“Attachment is the root of suffering.” – The Buddha
As I was meditating this morning, I was reflecting on the concepts of attachment and detachment. One of my meditation thoughts is “I am unattached to the outcome.”
Being unattached to the outcome of anything is sound advice to follow. It is also quite a challenge, but doable with practice. But I was thinking of another kind of detachment: detaching from that which I don’t want.
I believe that what we don’t want sticks to us if we let it, i.e., we place out thoughts and attention on it. If I want to lose 10 pounds and I am always thinking “these 10 pounds, these 10 pounds, how am I ever going to lose them?”, then it is almost like a form of attachment to the 10 pounds.
I am a recovering addict to chaos and drama. We always have the choice of how we will react in any given situation – we are in control even if it doesn’t seem like it at times. If someone attacks me with their words or tries to manipulate me, I have a choice of how I allow that person’s choices to influence me and how I feel. I can attach myself to their perception of me, with my need for approval, or I can simply detach from what they think of me. Lately, I have been doing a lot of detaching.
It is exhausting caring what other people think so much – believe me, I know. You come to a point where it is not that you just stop caring all together, but you can’t over-care anymore – it is just not worth it.
But it is not all about what other people think. It is also how we live our lives. We can form attachments to physical objects, and this can lead to excessive clutter and disorganized spaces that might make us feel mentally and emotionally disorganized. We can also become attached to habits and comfort zones, which can make it really difficult to make changes.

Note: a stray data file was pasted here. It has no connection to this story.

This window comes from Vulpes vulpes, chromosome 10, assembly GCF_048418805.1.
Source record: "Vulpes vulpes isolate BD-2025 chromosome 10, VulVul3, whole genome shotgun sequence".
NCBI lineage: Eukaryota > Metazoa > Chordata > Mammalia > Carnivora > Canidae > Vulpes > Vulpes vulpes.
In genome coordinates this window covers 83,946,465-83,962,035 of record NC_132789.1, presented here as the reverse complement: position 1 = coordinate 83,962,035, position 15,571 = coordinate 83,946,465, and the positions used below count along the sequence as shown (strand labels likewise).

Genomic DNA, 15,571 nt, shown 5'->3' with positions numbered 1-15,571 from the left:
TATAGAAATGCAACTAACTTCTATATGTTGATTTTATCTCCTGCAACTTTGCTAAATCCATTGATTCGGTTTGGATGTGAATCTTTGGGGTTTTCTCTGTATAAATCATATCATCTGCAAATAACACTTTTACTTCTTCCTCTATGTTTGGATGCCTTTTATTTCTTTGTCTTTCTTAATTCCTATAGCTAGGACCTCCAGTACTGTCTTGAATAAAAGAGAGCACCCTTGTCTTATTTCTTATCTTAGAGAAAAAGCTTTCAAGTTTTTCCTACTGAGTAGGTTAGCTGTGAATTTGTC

Besides being unattached to the outcome or that which we don’t want, we can also detach from whatever it is we don’t want by making another choice. I know this is oversimplifying complex problems, but simplifying can have a profound impact on the future state of things, if we let it.
What if what we chose not to do could have a major impact on our lives? What if doing nothing actually is doing something, by not doing the something that is causing a problem in the first place?
Take carbs. Just deleting (or dramatically reducing them – the bad ones) from a diet can have a significant impact on weight loss for many people. By detaching from carbs, a person could lose those 10 pounds without changing anything else over time and with discipline.
Another example is people-pleasing. Detaching from being a people pleaser (slowly) has given me the freedom of so much more time to do things that I felt I didn’t have time for not too long ago – even if that is just to relax! Letting go of the need to please is a form of detachment that can be extremely rewarding – much more than over-caring ever was.
Detaching from the things that aren’t serving us, our purpose, and our dreams is a piece of the much larger puzzle we put together on the journey to making things better. If nothing else, it creates the space needed for our creative ideas to grow. Just let it go, and see if the world ends…or maybe it gets just a smidgen better. Namaste.